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    GAAR (General Anti-Avoidance Rules) is a broad set of provisions that have the effect of invalidating an arrangement that has been entered into by the taxpayer with the objective of obtaining a tax benefit. While GAAR may not cease legitimate tax planning in all cases, it does call for a fundamental change in approach and mind-set of the taxpayer, going forward. Business reasons and commercial rationale will be pivotal to any tax planning in a GAAR regime. GAAR contains provisions to stop misuse of treaties, that India has with other countries, for tax avoidance. These are rules targeted at businesses that are structured solely for avoiding tax in India, such as routing investment into the country through tax havens. Transactions that fail the GAAR test will be subject to tax


    The conditions for applicability of GAAR, by their very nature, are subjective and are not capable of being defined precisely.


    Applicability of General Anti-Avoidance Rules. (Sec 95-102, Chapter –XA of IT Act, 1961 (’Act’))


    Notwithstanding anything contained in the Act, an arrangement entered into by an assessee may be declared to be an impermissible avoidance arrangement and the consequence in relation to tax arising therefrom may be determined subject to the provisions of this Chapter.


    Explanation—for the removal of doubts, it is hereby declared that the provisions of this Chapter may be applied to any step in, or a part of, the arrangement as they are applicable to the whole arrangement .


    An impermissible avoidance arrangement means an arrangement, the main purpose of which is to obtain a tax benefit, and it—


    • creates rights, or obligations, which are not ordinarily created between persons dealing at arm's length;


    • results, directly or indirectly, in the misuse, or abuse, of the provisions of this Act;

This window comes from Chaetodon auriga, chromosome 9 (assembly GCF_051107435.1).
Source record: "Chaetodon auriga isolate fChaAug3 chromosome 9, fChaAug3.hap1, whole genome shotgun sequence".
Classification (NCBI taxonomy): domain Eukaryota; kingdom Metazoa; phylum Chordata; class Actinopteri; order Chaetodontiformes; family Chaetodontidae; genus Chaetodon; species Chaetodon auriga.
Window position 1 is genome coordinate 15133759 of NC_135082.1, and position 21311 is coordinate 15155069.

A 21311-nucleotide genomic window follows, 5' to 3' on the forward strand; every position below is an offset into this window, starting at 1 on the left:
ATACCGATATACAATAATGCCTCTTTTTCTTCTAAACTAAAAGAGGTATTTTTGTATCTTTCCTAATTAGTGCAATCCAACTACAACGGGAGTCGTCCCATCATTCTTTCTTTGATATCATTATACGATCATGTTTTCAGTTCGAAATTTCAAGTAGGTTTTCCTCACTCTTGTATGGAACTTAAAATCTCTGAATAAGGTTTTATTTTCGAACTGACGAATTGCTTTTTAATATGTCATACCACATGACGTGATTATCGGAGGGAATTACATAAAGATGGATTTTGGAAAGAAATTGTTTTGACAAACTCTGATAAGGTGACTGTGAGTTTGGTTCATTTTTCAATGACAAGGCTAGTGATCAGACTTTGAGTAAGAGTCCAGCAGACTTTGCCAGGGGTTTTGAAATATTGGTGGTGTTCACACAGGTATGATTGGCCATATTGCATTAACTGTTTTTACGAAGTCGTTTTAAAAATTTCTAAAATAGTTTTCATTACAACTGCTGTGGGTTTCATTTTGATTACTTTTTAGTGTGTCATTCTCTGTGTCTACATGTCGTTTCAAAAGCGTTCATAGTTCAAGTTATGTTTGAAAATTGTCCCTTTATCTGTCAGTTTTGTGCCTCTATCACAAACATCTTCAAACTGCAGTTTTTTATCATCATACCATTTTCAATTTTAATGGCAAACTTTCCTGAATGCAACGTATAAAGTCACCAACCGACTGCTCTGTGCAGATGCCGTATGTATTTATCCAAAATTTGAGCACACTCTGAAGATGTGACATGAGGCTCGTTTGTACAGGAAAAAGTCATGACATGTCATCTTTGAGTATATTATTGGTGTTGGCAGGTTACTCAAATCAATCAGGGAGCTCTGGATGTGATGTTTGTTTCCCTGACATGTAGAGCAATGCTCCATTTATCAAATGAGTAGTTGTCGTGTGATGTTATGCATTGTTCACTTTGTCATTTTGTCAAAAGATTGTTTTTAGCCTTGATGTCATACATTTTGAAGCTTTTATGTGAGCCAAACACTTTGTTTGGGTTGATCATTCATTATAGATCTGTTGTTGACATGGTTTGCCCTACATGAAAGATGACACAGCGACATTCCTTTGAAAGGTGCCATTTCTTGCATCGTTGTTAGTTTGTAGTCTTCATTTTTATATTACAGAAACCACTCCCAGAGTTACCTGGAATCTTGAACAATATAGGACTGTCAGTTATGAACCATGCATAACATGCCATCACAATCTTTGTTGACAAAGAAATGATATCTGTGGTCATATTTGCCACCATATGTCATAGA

• lacks commercial substance or is deemed to lack commercial substance under section 97, in whole or in part; or


    • is entered into, or carried out, by means, or in a manner, which are not ordinarily employed for bonafide purposes.


    An arrangement shall be presumed, unless it is proved to the contrary by the assessee, to have been entered into, or carried out, for the main purpose of obtaining a tax benefit, if the main purpose of a step in, or a part of, the arrangement is to obtain a tax benefit, notwithstanding the fact that the main purpose of the whole arrangement is not to obtain a tax benefit.


    The GAAR provisions under the ITA are effective from tax year 2017-18.On 27 May 2016, the Central Board of Direct taxes (CBDT), the apex administrative body for direct taxes in India, had sought inputs from stakeholders on the aspects of GAAR on which further clarity is desired, so that the Guidelines can be framed accordingly.


    Pursuant to the same, CBDT has issued 16 clarifications in Q&A format , vide Circular No 7 of 2017, dated 27 January 2017. Amongst others, the important clarifications are as follows:


    • GAAR and SAAR (Specific Anti Avoidance Rules) can co-exist and GAAR will also apply if the LOB (Limitations of Benefit clause) provisions do not adequately address anti-avoidance rules.


    • GAAR to not interplay with the right of the taxpayer on to select or choose method of implementing a transaction.


    • GAAR shall not be invoked merely because an entity is set up in a tax favourable jurisdiction if the main purpose was not to obtain tax benefit.


    • The convertible instruments such as compulsorily convertible debentures, convertible preference shares, Global Depository Receipts to be regarded as investment made for the purpose of grandfathering benefit if the terms are finalised at the time of issue of convertible instruments. Further bonus issues, share split/consolidations etc to be regarded as investment made for the purpose of grandfathering provisions. Lease contracts, loan arrangements are not regarded as investments and hence outside the purview of grandfathering benefit.


    • GAAR to not apply if the Courts have explicitly and adequately considered the tax implication while sanctioning an arrangement.